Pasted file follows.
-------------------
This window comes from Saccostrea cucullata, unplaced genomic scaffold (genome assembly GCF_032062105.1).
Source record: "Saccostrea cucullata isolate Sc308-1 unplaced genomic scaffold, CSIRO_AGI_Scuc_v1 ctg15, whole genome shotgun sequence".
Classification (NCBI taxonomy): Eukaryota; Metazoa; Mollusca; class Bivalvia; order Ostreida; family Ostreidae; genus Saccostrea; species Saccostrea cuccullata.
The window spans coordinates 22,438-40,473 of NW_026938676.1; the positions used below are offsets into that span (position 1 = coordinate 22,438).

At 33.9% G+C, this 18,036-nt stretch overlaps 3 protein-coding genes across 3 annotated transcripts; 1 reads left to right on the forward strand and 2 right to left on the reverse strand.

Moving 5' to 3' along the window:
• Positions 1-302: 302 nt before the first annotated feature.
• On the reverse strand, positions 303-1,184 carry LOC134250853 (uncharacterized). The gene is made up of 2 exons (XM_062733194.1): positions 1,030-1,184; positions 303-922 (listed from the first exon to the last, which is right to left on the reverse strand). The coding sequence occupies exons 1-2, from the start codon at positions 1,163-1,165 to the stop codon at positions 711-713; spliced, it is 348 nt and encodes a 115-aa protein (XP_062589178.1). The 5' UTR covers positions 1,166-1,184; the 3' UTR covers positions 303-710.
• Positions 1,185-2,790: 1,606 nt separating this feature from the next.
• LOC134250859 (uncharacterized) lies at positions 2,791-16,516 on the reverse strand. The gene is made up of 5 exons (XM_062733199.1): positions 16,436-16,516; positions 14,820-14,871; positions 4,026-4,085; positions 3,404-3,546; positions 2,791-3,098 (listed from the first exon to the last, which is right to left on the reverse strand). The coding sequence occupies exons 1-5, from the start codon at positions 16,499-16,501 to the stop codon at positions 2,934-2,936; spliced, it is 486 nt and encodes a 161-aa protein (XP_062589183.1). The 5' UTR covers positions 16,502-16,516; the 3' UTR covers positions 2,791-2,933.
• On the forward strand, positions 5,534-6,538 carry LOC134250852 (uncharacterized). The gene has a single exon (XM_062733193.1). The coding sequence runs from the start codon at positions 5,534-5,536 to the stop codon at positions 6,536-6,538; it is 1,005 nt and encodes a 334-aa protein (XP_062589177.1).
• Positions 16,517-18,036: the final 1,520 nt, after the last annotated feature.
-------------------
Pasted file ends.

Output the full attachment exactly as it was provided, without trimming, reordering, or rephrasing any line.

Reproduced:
This window comes from Saccostrea cucullata, unplaced genomic scaffold (genome assembly GCF_032062105.1).
Source record: "Saccostrea cucullata isolate Sc308-1 unplaced genomic scaffold, CSIRO_AGI_Scuc_v1 ctg15, whole genome shotgun sequence".
Classification (NCBI taxonomy): Eukaryota; Metazoa; Mollusca; class Bivalvia; order Ostreida; family Ostreidae; genus Saccostrea; species Saccostrea cuccullata.
The window spans coordinates 22,438-40,473 of NW_026938676.1; the positions used below are offsets into that span (position 1 = coordinate 22,438).

At 33.9% G+C, this 18,036-nt stretch overlaps 3 protein-coding genes across 3 annotated transcripts; 1 reads left to right on the forward strand and 2 right to left on the reverse strand.

Moving 5' to 3' along the window:
• Positions 1-302: 302 nt before the first annotated feature.
• On the reverse strand, positions 303-1,184 carry LOC134250853 (uncharacterized). The gene is made up of 2 exons (XM_062733194.1): positions 1,030-1,184; positions 303-922 (listed from the first exon to the last, which is right to left on the reverse strand). The coding sequence occupies exons 1-2, from the start codon at positions 1,163-1,165 to the stop codon at positions 711-713; spliced, it is 348 nt and encodes a 115-aa protein (XP_062589178.1). The 5' UTR covers positions 1,166-1,184; the 3' UTR covers positions 303-710.
• Positions 1,185-2,790: 1,606 nt separating this feature from the next.
• LOC134250859 (uncharacterized) lies at positions 2,791-16,516 on the reverse strand. The gene is made up of 5 exons (XM_062733199.1): positions 16,436-16,516; positions 14,820-14,871; positions 4,026-4,085; positions 3,404-3,546; positions 2,791-3,098 (listed from the first exon to the last, which is right to left on the reverse strand). The coding sequence occupies exons 1-5, from the start codon at positions 16,499-16,501 to the stop codon at positions 2,934-2,936; spliced, it is 486 nt and encodes a 161-aa protein (XP_062589183.1). The 5' UTR covers positions 16,502-16,516; the 3' UTR covers positions 2,791-2,933.
• On the forward strand, positions 5,534-6,538 carry LOC134250852 (uncharacterized). The gene has a single exon (XM_062733193.1). The coding sequence runs from the start codon at positions 5,534-5,536 to the stop codon at positions 6,536-6,538; it is 1,005 nt and encodes a 334-aa protein (XP_062589177.1).
• Positions 16,517-18,036: the final 1,520 nt, after the last annotated feature.